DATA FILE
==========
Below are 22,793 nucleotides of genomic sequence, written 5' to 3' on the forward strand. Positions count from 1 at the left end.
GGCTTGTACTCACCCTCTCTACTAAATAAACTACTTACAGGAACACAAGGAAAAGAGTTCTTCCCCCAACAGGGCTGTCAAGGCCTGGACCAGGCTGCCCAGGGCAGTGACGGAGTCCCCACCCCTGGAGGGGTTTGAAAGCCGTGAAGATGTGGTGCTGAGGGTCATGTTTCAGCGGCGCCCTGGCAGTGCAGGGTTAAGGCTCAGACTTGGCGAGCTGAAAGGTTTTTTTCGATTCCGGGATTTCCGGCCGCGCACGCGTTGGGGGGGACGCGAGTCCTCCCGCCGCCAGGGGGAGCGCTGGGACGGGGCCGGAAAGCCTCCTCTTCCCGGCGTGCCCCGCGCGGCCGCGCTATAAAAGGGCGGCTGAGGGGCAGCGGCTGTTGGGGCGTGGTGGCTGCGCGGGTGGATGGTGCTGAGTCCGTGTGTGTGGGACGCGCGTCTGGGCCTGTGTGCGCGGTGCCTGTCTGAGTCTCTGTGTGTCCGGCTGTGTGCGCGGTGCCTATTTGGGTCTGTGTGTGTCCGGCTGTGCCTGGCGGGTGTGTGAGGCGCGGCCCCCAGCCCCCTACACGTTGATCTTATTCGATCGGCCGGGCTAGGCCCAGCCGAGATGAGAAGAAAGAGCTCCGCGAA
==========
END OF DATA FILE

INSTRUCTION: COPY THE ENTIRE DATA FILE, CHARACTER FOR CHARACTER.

Below are 22,793 nucleotides of genomic sequence, written 5' to 3' on the forward strand. Positions count from 1 at the left end.
GGCTTGTACTCACCCTCTCTACTAAATAAACTACTTACAGGAACACAAGGAAAAGAGTTCTTCCCCCAACAGGGCTGTCAAGGCCTGGACCAGGCTGCCCAGGGCAGTGACGGAGTCCCCACCCCTGGAGGGGTTTGAAAGCCGTGAAGATGTGGTGCTGAGGGTCATGTTTCAGCGGCGCCCTGGCAGTGCAGGGTTAAGGCTCAGACTTGGCGAGCTGAAAGGTTTTTTTCGATTCCGGGATTTCCGGCCGCGCACGCGTTGGGGGGGACGCGAGTCCTCCCGCCGCCAGGGGGAGCGCTGGGACGGGGCCGGAAAGCCTCCTCTTCCCGGCGTGCCCCGCGCGGCCGCGCTATAAAAGGGCGGCTGAGGGGCAGCGGCTGTTGGGGCGTGGTGGCTGCGCGGGTGGATGGTGCTGAGTCCGTGTGTGTGGGACGCGCGTCTGGGCCTGTGTGCGCGGTGCCTGTCTGAGTCTCTGTGTGTCCGGCTGTGTGCGCGGTGCCTATTTGGGTCTGTGTGTGTCCGGCTGTGCCTGGCGGGTGTGTGAGGCGCGGCCCCCAGCCCCCTACACGTTGATCTTATTCGATCGGCCGGGCTAGGCCCAGCCGAGATGAGAAGAAAGAGCTCCGCGAA